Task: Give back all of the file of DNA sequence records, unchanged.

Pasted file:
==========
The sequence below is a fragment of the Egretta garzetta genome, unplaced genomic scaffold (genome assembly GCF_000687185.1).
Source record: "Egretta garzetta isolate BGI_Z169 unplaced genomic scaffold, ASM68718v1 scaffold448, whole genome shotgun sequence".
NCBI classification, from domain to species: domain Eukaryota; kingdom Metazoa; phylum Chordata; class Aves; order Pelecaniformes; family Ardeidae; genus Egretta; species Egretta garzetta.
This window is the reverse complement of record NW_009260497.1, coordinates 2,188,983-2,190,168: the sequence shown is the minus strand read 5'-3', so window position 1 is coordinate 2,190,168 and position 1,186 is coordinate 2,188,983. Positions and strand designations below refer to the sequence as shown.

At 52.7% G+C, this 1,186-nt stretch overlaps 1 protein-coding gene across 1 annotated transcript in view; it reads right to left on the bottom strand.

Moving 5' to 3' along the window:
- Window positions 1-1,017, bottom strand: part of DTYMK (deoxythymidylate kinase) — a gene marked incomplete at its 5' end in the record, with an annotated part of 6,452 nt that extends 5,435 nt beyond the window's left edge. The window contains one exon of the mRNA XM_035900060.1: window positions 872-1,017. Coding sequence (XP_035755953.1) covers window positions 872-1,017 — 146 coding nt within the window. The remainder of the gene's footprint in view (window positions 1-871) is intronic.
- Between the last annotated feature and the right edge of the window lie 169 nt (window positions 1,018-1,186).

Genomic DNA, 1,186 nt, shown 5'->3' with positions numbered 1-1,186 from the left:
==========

The sequence below is a fragment of the Egretta garzetta genome, unplaced genomic scaffold (genome assembly GCF_000687185.1).
Source record: "Egretta garzetta isolate BGI_Z169 unplaced genomic scaffold, ASM68718v1 scaffold448, whole genome shotgun sequence".
NCBI classification, from domain to species: domain Eukaryota; kingdom Metazoa; phylum Chordata; class Aves; order Pelecaniformes; family Ardeidae; genus Egretta; species Egretta garzetta.
This window is the reverse complement of record NW_009260497.1, coordinates 2,188,983-2,190,168: the sequence shown is the minus strand read 5'-3', so window position 1 is coordinate 2,190,168 and position 1,186 is coordinate 2,188,983. Positions and strand designations below refer to the sequence as shown.

At 52.7% G+C, this 1,186-nt stretch overlaps 1 protein-coding gene across 1 annotated transcript in view; it reads right to left on the bottom strand.

Moving 5' to 3' along the window:
- Window positions 1-1,017, bottom strand: part of DTYMK (deoxythymidylate kinase) — a gene marked incomplete at its 5' end in the record, with an annotated part of 6,452 nt that extends 5,435 nt beyond the window's left edge. The window contains one exon of the mRNA XM_035900060.1: window positions 872-1,017. Coding sequence (XP_035755953.1) covers window positions 872-1,017 — 146 coding nt within the window. The remainder of the gene's footprint in view (window positions 1-871) is intronic.
- Between the last annotated feature and the right edge of the window lie 169 nt (window positions 1,018-1,186).

Genomic DNA, 1,186 nt, shown 5'->3' with positions numbered 1-1,186 from the left: